Re: lol. Good points by both of you. BUT - Posted by David Butler
Posted by David Butler on January 16, 2001 at 19:09:58:
You are certainly welcome, but you still are missing the point just a bit. I am glad Mike stepped in to follow up with my original post, and he made good points as well… but as we both intimated, OWNER FINANCING is not a panacea. I have often quizzed people right here on these boards as to why they are coming up with some complicated deal just to work owner financing into the mix.
And looking at your reply here, it seems as though you anwsered a great deal of your own basic question. In the scenarios you are describing here, why would you offer owner financing, even if you could get par pricing for the paper? Seems like a waste of time, in light of the circumstances you describe. Buy the homes, rehab the homes, sell the homes… buyers are lined up with all the financing they need, you are getting your price, that price is in the market range for your properties - what else is there!!!
Seller financing is just one more tool in the bag - and no need to use it if something else works better for your principals… so long as the deal goes to bed! (Same thing with 1031 exchanges, lease-options, etc). And of course, it is much better than trying to force private financing, where none is necessary. In all honesty, the circumstances dictate the deal.
If you are selling those properties under the conditions you describe, it means that there is sufficient funding available in the institutional lending pipelines, and plenty of qualified buyers to go around (who also have no special needs or circumstances they need to address)… in which case, who cares, right?!?
But… is this truly the case? Are you truly getting qualified buyers calling on all of your listings? Are all of your listings being sold within the listing period? Is the average selling time of your listings commensurate with the market average throughout and is it an acceptable market time (i.e. less than six months?). Are your properties selling within the average sales price/listed price ratio for your market?
If you can answer “NO!” to any of these questions, the probability is very, very high that you have some real opportunity there to boost your closings through the understanding and use of alternative financing techniques.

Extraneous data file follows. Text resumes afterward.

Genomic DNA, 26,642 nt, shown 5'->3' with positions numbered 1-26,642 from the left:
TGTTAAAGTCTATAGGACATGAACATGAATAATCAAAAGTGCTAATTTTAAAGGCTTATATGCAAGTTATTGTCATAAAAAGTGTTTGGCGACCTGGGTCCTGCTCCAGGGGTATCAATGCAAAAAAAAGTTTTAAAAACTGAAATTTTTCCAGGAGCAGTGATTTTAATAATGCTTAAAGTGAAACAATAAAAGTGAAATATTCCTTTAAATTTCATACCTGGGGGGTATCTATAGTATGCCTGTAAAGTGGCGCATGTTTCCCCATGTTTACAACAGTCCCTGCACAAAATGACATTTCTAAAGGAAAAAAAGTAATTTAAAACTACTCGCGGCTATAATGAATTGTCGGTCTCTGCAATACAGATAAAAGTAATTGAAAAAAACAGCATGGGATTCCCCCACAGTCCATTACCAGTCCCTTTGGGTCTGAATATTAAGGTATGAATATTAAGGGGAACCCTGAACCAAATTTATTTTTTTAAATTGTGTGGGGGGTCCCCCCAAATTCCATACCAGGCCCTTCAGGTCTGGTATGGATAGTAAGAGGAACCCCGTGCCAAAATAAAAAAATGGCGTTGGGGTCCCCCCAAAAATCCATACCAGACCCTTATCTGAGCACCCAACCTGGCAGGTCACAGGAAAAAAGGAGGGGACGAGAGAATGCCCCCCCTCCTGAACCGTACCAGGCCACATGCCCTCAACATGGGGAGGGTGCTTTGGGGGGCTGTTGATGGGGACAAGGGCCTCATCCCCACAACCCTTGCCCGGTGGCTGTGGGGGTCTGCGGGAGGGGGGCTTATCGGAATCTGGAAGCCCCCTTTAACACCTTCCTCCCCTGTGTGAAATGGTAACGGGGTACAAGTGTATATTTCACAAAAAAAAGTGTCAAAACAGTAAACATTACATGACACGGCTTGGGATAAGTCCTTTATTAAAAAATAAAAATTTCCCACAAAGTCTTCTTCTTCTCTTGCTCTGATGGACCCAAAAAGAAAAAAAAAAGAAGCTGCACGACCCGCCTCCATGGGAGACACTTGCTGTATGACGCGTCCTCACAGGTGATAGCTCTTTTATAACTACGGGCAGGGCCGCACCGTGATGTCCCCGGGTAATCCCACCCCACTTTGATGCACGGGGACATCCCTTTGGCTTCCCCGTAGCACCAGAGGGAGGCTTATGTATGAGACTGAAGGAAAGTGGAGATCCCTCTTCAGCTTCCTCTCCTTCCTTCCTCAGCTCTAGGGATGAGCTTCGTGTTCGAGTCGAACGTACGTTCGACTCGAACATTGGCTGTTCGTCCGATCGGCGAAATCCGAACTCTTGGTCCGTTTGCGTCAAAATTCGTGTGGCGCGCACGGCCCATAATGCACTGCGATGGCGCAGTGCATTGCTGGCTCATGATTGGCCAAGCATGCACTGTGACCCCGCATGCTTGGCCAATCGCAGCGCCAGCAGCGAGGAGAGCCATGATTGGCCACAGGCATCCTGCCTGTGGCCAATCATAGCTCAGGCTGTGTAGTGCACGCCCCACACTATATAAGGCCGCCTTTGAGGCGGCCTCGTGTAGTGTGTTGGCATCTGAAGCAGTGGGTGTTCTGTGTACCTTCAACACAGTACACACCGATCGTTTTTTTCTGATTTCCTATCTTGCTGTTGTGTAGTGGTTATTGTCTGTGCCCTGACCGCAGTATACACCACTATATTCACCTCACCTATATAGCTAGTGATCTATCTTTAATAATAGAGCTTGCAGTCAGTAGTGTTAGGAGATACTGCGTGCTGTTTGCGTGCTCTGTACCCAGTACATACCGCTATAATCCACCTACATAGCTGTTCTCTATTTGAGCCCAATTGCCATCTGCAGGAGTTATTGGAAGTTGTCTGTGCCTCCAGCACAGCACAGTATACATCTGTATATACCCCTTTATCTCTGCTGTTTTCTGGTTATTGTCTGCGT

A second part of that equation - table-funded deals (aka simultaneous closings) are but one form of using paper, and utilizing seller carryback financing. They are a specialized niche, with some mechanics, and higher risk factors… IN MOST CASES (a proven risk factor after the bloodbath the major funders have taken in this area over the past 18 months).
The primary attraction with this ONE particular paper technique, is to bring cash to a deal where cash is the determining factor… and, in most cases, where cash is difficult to come by, or creates a particular situation that does not satisfy a buyer’s objectives for one reason or another. (But again, if you have buyers lined up… who needs this guy, right? Let him offer his paper deal to somebody else.)
And the possible situations can offer a multitude of variations. One of the problems with these boards is that people want to find a “one-size fits all” answers, and in both real estate and finance, it’s not pure cookie-cutter. I have written an awful lot of conventional, government, and subprime loans over the past 23 years… and with the exception of the the “streamline” refinance programs, I rarely had a deal where we didn’t have to do some kind of tap-dancing to get things closed up.
By the way… although it is not written in firm policy, in my experience with government and conventional programs, it is almost impossible to push through a loan with less than a 620 credit score. And I have had many occasions where we have had to run folks with even 680 and 700 scores, through subprime programs due to nonconforming elements related either to the property, or the borrower’s employment histories, credit irregularities, or insufficient down payments.
Indeed, as I have discussed at some length in our FREE report, THE COMPLETE GUIDE TO UNDERSTANDING CREDIT RATINGS AND CREDIT REPORTS, at: http://notenetwork.com/at.cgi?a=118510&e=Reports/Complete.Guide.php3
we discuss to some degree the fact that in mortgage lending, the underwriting process is not score-driven, so much as it is “profile” driven. It is worth noting here too, that a 600 credit score is not considered “good” by most standards (although admittedly, we like to see that in a subprime application).
Some good ground in this area offers direct pointed discussion with regard to your last few paragraphs here, and can be found right down below at: http://www.creonline.com/cashflow/wwwboard3/messages/8926.html
More food for thought… we’ll see what else comes here in a bit